Zazie Beetz: ‘Joker’ Has Sympathy for ‘Isolation,’ Not for Joaquin Phoenix’s Villain

The Venice Film Festival winner has raised questions about whether or not we're supposed to empathize with its central character.
Warner Bros.

Todd Phillips’ “Joker” took home the top prize at the Venice Film Festival, but it didn’t get to the finish line without a bit of controversy. Following the movie’s August 31 premiere, several film critics and journalists wondered if the movie would have toxic and potentially harmful results for those who believe Phillips and Scott Silver’s script empathizes with the title character, played by Joaquin Phoenix. Phillips has been vocal about “Joker” being inspired by Martin Scorsese’s “Taxi Driver,” which infamously led some critics to believe it could encourage violence based on viewers sympathizing with its deeply troubled main character.

“Joker” cast member Zazie Beetz was recently asked by Variety at TIFF about whether or not the movie sympathizes with Phoenix’s Arthur Fleck, a struggling stand-up comedian and clown for hire whose psychological unraveling leads him to become the notorious Batman villain. The “Atlanta” and “Deadpool 2” actress stars in the film as Arthur’s neighbor and object of desire (think Cybill Shepherd in “Taxi Driver”). Beetz doesn’t deny that “Joker” has a sympathetic viewpoint, but she argued that it’s less towards Arthur/Joker and more towards Arthur’s predicament on a broader scale.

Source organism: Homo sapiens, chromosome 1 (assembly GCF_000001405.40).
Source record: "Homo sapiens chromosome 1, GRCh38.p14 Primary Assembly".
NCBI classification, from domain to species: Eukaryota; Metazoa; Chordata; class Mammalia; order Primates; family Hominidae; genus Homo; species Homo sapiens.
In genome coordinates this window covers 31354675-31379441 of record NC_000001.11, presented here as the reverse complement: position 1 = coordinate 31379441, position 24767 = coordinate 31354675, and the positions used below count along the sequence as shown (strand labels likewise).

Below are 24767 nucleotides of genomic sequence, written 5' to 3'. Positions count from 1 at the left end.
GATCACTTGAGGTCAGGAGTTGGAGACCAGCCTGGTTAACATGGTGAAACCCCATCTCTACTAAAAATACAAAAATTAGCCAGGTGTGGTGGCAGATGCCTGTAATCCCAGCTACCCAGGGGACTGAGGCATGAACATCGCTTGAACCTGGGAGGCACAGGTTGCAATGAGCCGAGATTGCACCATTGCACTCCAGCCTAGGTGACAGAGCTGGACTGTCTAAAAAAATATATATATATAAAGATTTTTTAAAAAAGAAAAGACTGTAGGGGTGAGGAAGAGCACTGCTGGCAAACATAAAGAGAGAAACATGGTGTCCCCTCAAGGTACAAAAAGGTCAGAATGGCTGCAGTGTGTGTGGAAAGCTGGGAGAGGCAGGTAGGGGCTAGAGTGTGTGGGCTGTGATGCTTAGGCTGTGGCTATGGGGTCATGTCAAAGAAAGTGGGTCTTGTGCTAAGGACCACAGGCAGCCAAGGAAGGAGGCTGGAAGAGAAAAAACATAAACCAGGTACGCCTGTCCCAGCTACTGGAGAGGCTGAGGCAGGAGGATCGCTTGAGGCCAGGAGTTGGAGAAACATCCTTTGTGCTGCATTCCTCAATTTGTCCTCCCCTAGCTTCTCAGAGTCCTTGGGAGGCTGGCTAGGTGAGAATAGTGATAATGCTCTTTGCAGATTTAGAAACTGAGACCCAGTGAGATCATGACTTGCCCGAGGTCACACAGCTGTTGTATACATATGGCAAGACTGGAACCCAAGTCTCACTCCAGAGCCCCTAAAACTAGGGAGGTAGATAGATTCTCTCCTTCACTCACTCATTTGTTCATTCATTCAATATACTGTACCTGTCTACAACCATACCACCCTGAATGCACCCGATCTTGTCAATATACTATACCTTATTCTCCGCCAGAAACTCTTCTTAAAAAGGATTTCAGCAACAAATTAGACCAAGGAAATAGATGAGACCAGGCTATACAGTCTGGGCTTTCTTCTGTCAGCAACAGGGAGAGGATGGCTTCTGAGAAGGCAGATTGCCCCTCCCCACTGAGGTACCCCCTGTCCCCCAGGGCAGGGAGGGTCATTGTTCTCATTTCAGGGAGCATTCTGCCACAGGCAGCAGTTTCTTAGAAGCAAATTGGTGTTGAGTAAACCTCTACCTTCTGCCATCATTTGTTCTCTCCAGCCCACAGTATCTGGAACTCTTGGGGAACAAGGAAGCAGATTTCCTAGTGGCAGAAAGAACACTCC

“It’s kind of an empathy toward isolation,” Beetz said, “and an empathy towards what is our duty as a society to address people who slip through the cracks in a way. There is a lot of culture of that right now. So is it empathy for that or just an observation on personalities who struggle?”

Beetz won’t give a definitive answer, and neither will star Joaquin Phoenix when it comes to any part of the film worth discussing. The actor was cagey during interviews at the Venice Film Festival when asked about siding with Arthur. Phoenix told press that any questions they might have about “Joker” will be left up to the audience to decide.

“The great joy of the film for the audience is that they get to decide for themselves [what to think about Arthur’s transformation],” Phoenix said. “That’s what I was attracted to. In most movies, certainly in genre movies where there is a hero and the villain, the motivations of the character are clear. What I like about this is that I was never certain what was motivating him. I have my own opinion. I think I know what it is for me. But I wouldn’t want to impose on anyone who hasn’t seen the movie.”

Following its big win at Venice, “Joker” will next screen at TIFF and NYFF before opening nationwide October 4.

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